Finding a Date

To find a date, use one of the formats shown below:

Dec 31, 2002
2002 Dec
Dec 02
December 2002

Do not use a forward slash to separate date elements unless you surround the date with quotation marks (for example, "12/31/2002").

You can use the symbols & / ! between dates to do AND-OR-NOT searches. For example, May 2002 / June 2002 finds all dates in May or June 2002.

You can do "less than", "greater than", and range searches for dates (see examples below).

Doing "less than", "greater than", and "between" searches

You can search for items greater than or less than a certain value, or within a range. This is most commonly done when searching for dates, but can also be done when searching for values or text. Use the symbols shown below. When used with a partial date, these symbols search from the beginning of the date (first day of the month or year). A range consists of two values, low and high, separated by a colon. Include spaces around the colon.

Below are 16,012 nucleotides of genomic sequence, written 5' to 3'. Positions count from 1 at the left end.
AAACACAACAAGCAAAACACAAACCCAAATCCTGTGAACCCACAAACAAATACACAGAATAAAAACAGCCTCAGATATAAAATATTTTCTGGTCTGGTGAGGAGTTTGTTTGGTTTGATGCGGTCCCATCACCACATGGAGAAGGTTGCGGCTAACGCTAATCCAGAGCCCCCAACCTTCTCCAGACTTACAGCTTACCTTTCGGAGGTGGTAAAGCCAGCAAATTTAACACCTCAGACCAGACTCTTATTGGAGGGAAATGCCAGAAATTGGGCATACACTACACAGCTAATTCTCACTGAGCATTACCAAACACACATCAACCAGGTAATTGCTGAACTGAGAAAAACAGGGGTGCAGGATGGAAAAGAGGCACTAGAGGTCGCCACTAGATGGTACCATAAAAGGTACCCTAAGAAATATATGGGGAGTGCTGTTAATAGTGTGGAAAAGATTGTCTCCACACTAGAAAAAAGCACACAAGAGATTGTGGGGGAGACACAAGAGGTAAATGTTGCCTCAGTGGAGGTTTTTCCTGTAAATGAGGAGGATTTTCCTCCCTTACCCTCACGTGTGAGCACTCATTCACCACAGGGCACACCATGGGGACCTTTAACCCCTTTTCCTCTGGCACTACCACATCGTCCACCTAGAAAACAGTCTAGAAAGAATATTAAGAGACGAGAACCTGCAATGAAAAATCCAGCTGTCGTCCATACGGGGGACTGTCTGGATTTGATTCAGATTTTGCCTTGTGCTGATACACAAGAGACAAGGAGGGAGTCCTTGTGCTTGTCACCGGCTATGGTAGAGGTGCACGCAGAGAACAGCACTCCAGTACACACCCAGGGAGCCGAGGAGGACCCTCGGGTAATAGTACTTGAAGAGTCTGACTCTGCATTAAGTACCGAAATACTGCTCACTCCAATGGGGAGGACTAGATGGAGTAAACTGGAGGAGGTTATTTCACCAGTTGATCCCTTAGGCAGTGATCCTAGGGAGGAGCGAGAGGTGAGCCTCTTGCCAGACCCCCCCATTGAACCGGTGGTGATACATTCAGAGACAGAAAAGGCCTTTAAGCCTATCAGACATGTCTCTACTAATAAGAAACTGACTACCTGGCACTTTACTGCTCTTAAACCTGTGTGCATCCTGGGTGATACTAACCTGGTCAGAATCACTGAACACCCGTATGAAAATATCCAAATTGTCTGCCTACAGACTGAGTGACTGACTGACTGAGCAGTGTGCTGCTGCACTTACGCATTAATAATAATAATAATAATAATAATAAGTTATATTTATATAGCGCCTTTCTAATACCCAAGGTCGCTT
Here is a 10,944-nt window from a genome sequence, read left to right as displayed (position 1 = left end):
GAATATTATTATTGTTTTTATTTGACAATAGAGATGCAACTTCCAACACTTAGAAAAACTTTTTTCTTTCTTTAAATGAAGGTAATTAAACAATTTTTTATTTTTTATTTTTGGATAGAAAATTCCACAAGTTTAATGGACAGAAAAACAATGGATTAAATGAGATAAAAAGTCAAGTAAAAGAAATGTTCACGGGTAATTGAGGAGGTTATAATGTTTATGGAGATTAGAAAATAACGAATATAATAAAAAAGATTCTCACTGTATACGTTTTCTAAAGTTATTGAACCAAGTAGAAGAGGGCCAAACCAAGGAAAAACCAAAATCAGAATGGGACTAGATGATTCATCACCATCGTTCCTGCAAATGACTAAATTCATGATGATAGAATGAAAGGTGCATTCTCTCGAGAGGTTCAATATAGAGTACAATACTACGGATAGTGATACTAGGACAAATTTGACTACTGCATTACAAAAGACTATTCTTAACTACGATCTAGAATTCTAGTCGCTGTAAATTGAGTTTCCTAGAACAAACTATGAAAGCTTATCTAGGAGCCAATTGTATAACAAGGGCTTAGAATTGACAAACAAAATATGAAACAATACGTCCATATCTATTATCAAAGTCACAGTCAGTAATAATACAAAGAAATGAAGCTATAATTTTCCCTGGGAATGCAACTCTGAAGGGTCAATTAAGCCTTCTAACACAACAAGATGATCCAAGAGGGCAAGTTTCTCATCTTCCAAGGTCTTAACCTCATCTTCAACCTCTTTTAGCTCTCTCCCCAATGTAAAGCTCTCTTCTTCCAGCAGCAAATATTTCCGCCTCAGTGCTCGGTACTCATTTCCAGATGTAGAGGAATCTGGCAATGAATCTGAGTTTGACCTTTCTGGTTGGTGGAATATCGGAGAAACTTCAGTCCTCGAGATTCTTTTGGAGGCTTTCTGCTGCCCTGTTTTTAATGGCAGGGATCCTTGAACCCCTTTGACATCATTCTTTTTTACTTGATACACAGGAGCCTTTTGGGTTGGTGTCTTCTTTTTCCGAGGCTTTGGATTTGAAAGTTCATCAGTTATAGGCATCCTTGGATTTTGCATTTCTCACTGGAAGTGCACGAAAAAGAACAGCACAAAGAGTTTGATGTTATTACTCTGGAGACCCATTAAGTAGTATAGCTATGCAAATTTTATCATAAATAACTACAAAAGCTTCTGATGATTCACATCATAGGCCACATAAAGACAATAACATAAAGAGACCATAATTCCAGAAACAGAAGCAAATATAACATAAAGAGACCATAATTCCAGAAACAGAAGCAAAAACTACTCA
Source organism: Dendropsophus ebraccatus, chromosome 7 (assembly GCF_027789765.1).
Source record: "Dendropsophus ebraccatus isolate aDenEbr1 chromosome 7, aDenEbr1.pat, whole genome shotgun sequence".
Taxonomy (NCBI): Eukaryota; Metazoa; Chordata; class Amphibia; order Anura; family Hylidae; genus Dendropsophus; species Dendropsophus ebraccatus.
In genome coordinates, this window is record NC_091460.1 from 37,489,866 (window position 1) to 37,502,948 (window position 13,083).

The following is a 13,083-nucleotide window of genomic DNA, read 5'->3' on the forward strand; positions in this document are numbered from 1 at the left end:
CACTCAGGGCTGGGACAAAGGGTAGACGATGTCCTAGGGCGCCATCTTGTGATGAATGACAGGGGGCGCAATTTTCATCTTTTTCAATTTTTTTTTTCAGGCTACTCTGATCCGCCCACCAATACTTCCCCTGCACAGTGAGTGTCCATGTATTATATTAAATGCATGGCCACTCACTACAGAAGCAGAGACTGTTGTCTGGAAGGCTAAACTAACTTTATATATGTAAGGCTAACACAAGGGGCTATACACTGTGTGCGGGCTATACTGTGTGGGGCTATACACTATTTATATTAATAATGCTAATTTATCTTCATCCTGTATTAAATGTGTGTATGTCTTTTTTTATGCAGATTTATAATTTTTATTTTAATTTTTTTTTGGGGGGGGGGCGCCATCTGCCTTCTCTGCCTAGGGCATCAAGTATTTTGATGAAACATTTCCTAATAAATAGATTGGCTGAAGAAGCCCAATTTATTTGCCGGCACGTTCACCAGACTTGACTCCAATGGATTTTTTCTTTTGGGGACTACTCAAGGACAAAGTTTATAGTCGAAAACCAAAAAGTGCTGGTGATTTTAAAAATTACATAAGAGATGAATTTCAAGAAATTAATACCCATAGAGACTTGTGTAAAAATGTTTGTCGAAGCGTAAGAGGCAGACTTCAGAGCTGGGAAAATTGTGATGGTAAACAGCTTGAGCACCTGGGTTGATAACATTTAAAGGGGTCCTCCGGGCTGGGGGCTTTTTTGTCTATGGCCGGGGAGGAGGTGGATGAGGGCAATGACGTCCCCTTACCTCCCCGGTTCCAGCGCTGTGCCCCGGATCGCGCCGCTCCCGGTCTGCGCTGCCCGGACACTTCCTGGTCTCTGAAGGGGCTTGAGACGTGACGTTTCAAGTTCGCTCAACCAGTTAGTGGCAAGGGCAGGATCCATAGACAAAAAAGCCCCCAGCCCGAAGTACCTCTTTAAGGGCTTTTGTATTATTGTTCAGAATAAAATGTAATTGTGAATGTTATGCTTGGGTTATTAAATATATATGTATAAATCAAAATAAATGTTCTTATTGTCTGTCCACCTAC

Symbol Meaning Example
< less than (before) < 2003 finds dates before January 1, 2003
<= less than or equal to
(on or before)
<= 6-15-98 finds dates on or before June 15, 1998
> greater than (after) > 2002 finds dates after December 31, 2001
>= greater than or equal to
(on or after)
>= 500 finds values greater than or equal to 500
: between 1997 : 1998 finds dates from Jan. 1, 1997 through Dec. 31, 1998 (inclusive)
200 : 300 finds values between 200 and 300 (inclusive)

Using a Browse Index

If a search form includes a Browse Index button, click it to display a dialog box that shows words and/or terms for which you can search. This eliminates trial-and-error searching and makes searching easier. For more information, click the Help button on the dialog box.